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On the design of CGAL a computational geometry algorithms library
 SOFTW. – PRACT. EXP
, 1999
"... CGAL is a Computational Geometry Algorithms Library written in C++, which is being developed by research groups in Europe and Israel. The goal is to make the large body of geometric algorithms developed in the field of computational geometry available for industrial application. We discuss the major ..."
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Cited by 91 (16 self)
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CGAL is a Computational Geometry Algorithms Library written in C++, which is being developed by research groups in Europe and Israel. The goal is to make the large body of geometric algorithms developed in the field of computational geometry available for industrial application. We discuss the major design goals for CGAL, which are correctness, flexibility, easeofuse, efficiency, and robustness, and present our approach to reach these goals. Generic programming using templates in C++ plays a central role in the architecture of CGAL. We give a short introduction to generic programming in C++, compare it to the objectoriented programming paradigm, and present examples where both paradigms are used effectively in CGAL. Moreover, we give an overview of the current structure of the CGALlibrary and consider software engineering aspects in the CGALproject.
Arrangements and Their Applications
 Handbook of Computational Geometry
, 1998
"... The arrangement of a finite collection of geometric objects is the decomposition of the space into connected cells induced by them. We survey combinatorial and algorithmic properties of arrangements of arcs in the plane and of surface patches in higher dimensions. We present many applications of arr ..."
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Cited by 78 (20 self)
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The arrangement of a finite collection of geometric objects is the decomposition of the space into connected cells induced by them. We survey combinatorial and algorithmic properties of arrangements of arcs in the plane and of surface patches in higher dimensions. We present many applications of arrangements to problems in motion planning, visualization, range searching, molecular modeling, and geometric optimization. Some results involving planar arrangements of arcs have been presented in a companion chapter in this book, and are extended in this chapter to higher dimensions. Work by P.A. was supported by Army Research Office MURI grant DAAH049610013, by a Sloan fellowship, by an NYI award, and by a grant from the U.S.Israeli Binational Science Foundation. Work by M.S. was supported by NSF Grants CCR9122103 and CCR9311127, by a MaxPlanck Research Award, and by grants from the U.S.Israeli Binational Science Foundation, the Israel Science Fund administered by the Israeli Ac...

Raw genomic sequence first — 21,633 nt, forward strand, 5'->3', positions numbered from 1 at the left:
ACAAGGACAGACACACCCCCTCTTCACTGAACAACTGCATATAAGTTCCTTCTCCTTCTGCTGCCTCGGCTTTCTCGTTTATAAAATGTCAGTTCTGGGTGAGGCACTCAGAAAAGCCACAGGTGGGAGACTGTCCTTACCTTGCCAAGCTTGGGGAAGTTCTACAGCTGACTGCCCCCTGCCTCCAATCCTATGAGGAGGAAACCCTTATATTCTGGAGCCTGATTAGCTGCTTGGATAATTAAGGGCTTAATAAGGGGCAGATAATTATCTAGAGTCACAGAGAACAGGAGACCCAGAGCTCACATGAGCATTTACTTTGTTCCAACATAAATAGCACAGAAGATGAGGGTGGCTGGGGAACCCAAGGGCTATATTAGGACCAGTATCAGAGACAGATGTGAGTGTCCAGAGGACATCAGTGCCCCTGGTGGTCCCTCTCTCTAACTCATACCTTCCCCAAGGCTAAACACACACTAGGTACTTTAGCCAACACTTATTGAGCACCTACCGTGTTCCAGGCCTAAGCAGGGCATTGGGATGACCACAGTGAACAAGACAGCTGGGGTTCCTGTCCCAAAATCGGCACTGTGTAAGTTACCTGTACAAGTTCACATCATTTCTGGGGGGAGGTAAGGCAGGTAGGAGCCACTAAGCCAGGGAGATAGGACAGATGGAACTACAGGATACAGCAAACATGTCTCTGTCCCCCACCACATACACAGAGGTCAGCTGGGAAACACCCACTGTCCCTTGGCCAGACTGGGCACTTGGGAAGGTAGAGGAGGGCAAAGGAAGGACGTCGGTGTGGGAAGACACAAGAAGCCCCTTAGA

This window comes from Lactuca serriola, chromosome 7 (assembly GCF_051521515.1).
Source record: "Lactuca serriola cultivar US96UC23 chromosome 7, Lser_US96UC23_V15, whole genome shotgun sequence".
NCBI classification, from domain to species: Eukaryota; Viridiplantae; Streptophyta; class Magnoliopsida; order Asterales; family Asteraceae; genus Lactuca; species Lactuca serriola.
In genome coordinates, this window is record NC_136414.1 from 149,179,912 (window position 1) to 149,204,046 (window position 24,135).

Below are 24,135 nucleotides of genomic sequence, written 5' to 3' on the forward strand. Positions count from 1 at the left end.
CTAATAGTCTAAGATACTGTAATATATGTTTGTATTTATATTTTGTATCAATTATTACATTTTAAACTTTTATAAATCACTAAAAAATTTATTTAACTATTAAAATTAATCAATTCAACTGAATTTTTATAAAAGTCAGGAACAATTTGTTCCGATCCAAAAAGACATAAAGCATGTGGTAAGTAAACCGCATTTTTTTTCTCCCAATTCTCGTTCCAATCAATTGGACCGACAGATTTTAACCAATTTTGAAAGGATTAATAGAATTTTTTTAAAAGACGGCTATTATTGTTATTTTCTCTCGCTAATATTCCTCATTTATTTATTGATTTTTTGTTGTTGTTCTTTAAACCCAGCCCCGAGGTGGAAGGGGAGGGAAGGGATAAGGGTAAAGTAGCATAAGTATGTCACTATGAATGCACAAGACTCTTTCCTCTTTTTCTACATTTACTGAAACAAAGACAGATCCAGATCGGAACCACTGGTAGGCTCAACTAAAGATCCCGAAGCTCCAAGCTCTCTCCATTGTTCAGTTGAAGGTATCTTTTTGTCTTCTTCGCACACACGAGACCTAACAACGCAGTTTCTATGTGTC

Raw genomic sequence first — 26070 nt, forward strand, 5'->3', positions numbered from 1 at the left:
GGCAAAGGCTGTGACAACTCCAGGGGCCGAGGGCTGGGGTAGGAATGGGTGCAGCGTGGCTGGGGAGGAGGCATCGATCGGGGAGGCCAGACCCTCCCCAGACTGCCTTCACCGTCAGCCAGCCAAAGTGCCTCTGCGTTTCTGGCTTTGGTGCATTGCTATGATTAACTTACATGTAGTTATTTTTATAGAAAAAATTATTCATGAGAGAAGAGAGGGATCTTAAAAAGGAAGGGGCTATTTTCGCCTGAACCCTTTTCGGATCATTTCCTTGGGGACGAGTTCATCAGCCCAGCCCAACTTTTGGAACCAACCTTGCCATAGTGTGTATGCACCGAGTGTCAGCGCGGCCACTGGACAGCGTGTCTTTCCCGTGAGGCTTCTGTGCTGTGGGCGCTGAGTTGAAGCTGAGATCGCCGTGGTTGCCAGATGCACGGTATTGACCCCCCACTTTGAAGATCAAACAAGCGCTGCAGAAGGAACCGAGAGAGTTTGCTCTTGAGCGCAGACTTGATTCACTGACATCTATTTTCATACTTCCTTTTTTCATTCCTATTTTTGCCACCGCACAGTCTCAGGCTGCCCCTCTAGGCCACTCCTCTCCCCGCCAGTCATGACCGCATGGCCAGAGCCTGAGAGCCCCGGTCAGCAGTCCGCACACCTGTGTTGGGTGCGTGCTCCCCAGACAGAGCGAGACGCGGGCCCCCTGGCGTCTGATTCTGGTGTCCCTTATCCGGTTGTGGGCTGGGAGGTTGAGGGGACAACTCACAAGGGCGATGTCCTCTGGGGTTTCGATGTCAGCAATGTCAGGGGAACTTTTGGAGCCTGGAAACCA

Using Generic Programming for Designing a Data Structure for Polyhedral Surfaces
 Comput. Geom. Theory Appl
, 1999
"... Appeared in Computational Geometry  Theory and Applications 13, 1999, 6590. Software design solutions are presented for combinatorial data structures, such as polyhedral surfaces and planar maps, tailored for program libraries in computational geometry. Design issues considered are flexibility, ..."
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Cited by 46 (5 self)
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Appeared in Computational Geometry  Theory and Applications 13, 1999, 6590. Software design solutions are presented for combinatorial data structures, such as polyhedral surfaces and planar maps, tailored for program libraries in computational geometry. Design issues considered are flexibility, time and space efficiency, and easeofuse. We focus on topological aspects of polyhedral surfaces and evaluate edgebased representations with respect to our design goals. A design for polyhedral surfaces in a halfedge data structure is developed following the generic programming paradigm known from the Standard Template Library STL for C++. Connections are shown to planar maps and facebased structures. Key words: Library design; Generic programming; Combinatorial data structure; Polyhedral surface; Halfedge data structure 1 Introduction Combinatorial structures, such as planar maps, are fundamental in computational geometry. In order to be useful in practice, a solid library for compu...
The Design and Implementation of Planar Maps in CGAL